There are people in this world who are larger than life — whose presence beams with an aura. Through a remarkable performance and some skilled period art direction, one such movie star is recreated in a new movie, even if the title itself reeks of schoolboy wish fulfillment.
First, Williams does a wholly convincing and captivating impression of Marilyn Monroe the icon. In performance mode, she exudes the innocent sexuality and genuineness that made Marilyn Monroe the screen legend and pinup idol she was.
As she descends a staircase to a throng of admirers in one scene, Williams as Monroe turns to her young, smitten companion and says, “Shall I be her?” Suddenly she’s leaning up against the wall, blowing kisses and waving, full of that magnetic Marilyn Monroe charm. And it’s there. Right there in front of your eyes, Marilyn comes alive.
Secondly, Michelle Williams’ interpretation of the woman behind the myth feels full of contradictions and completely plausible. The single most interesting aspect of My Week With Marilyn is the idea that in a movie with master thespian Laurence Olivier (played by Kenneth Branagh) where she was constantly being scolded for showing up late and not being prepared for her scenes, she still knocked it out of the park — while Olivier came off stiff and stodgy.
It is precisely her vulnerability and seeming inability to be fake that made Monroe such a screen presence, and Michelle Williams portrays the offstage Marilyn with both a sweetness and stubbornness that makes sense. Despite the constant presence of her on-set method acting coach Paula Strasberg (Zoë Wanamaker), what Olivier termed her “lack of discipline” was part of what made her magnetic to watch.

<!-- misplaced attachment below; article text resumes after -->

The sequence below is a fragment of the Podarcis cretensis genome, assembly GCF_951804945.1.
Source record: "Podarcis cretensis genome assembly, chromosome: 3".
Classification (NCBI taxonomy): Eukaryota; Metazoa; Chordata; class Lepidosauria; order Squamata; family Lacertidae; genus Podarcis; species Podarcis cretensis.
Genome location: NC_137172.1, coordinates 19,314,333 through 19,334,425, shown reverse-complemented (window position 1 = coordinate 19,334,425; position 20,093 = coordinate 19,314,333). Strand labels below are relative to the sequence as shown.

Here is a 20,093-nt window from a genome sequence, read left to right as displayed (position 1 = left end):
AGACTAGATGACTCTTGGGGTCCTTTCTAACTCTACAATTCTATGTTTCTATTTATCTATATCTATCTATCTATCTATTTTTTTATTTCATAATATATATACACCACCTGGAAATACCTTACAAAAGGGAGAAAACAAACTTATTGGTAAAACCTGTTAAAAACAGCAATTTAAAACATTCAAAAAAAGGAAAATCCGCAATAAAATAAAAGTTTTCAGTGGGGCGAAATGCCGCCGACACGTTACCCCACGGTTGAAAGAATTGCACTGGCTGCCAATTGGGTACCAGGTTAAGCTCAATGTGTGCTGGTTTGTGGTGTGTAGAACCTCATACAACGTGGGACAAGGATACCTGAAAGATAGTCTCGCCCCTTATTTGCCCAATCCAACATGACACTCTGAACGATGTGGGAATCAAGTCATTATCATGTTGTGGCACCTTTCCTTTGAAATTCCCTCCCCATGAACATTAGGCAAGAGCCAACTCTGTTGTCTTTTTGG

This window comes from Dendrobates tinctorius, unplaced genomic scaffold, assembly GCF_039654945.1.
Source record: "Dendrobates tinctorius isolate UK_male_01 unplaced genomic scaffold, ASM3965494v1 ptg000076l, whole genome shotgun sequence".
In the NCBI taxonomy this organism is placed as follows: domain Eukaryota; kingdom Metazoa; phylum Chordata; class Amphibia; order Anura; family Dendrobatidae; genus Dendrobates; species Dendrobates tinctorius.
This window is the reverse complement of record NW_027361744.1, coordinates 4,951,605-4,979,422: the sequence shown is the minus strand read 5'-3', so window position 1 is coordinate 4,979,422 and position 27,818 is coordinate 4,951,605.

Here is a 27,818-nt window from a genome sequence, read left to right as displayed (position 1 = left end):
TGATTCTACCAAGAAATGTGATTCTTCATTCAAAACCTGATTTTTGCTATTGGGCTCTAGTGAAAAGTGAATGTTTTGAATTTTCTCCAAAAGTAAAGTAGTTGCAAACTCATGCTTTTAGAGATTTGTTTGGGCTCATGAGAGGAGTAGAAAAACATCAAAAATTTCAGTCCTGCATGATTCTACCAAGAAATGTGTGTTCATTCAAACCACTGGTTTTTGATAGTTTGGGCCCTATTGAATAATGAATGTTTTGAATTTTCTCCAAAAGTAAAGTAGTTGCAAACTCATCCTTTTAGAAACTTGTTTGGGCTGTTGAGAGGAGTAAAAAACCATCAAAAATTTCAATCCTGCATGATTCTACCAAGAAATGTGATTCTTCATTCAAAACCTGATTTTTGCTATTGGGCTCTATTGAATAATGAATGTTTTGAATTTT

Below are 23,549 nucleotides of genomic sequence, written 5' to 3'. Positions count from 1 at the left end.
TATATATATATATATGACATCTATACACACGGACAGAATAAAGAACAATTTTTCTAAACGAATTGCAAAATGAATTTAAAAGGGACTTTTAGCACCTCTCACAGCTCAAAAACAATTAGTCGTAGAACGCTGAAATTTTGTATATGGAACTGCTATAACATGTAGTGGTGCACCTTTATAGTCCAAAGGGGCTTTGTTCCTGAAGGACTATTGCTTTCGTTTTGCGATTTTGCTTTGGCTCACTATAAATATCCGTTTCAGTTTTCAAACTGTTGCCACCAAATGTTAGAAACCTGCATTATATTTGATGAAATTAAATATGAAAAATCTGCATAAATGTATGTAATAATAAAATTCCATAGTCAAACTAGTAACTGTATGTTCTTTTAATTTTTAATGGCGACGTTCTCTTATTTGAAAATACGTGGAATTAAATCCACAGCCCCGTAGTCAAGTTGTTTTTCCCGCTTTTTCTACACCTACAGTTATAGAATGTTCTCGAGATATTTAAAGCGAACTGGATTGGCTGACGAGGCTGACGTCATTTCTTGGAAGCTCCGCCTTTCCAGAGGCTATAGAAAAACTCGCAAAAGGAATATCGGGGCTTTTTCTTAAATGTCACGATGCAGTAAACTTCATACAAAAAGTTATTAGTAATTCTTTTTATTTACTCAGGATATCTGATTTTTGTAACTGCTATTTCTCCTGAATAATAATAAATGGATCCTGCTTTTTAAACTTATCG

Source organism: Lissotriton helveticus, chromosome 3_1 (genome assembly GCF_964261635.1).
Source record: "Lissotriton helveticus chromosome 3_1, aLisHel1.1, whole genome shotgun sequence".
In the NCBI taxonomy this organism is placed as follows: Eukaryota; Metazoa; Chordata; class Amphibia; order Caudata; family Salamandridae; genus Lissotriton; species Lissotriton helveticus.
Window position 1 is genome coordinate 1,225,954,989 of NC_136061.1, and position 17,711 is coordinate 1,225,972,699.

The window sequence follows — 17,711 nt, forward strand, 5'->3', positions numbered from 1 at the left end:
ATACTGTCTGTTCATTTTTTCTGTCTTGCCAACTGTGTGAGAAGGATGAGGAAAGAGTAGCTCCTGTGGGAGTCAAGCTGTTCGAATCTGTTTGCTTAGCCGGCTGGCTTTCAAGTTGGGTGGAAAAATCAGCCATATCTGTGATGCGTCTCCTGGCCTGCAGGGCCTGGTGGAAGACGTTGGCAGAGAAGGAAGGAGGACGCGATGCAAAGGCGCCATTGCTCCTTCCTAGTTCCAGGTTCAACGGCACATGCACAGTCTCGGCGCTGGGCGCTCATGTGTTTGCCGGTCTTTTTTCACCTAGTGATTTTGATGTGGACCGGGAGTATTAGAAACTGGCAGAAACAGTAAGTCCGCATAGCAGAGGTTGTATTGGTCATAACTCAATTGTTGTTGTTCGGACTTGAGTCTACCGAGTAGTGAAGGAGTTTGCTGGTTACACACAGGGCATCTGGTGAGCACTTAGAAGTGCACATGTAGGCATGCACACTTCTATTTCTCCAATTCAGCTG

By making Marilyn an unpredictable character, haunted by bad choices and trapped by her own onscreen persona, Michelle Williams also helps to sell the paper-thin “romance” that is the reason this movie exists. If I haven’t mentioned much about the plot, that’s because it’s the least interesting part of My Week With Marilyn.
Based on the memoir and diaries of Colin Clark (played by Eddie Redmayne), then an impressionable young gofer on the Olivier film The Prince and the Showgirl, My Week With Marilyn is essentially a fluffy piece of escapism and nostalgia. Redmayne is wide-eyed and one-note, and a subplot between he and a young costume designer (Emma Watson) is underdeveloped as well.
What happened in real life between Clark and Monroe has only been told by Clark. The movie is a bit vague about their actual relationship, so that part of the film exists only as an excuse for us all to engage in a little fantasy role-playing of being smiled on by Marilyn Monroe for a week.
The upside is that we get to spend time with Michelle Williams as she channels Marilyn Monroe with all of her emotionally bruised small-town girl insecurities and sex-symbol charm into one potent package.
Kenneth Branagh is intriguing too, though, and My Week With Marilyn will be interesting for film fans for its recreation of the uncomfortable on-set atmosphere and Olivier’s slow realization that his style and mode of acting for the camera is coming to an end.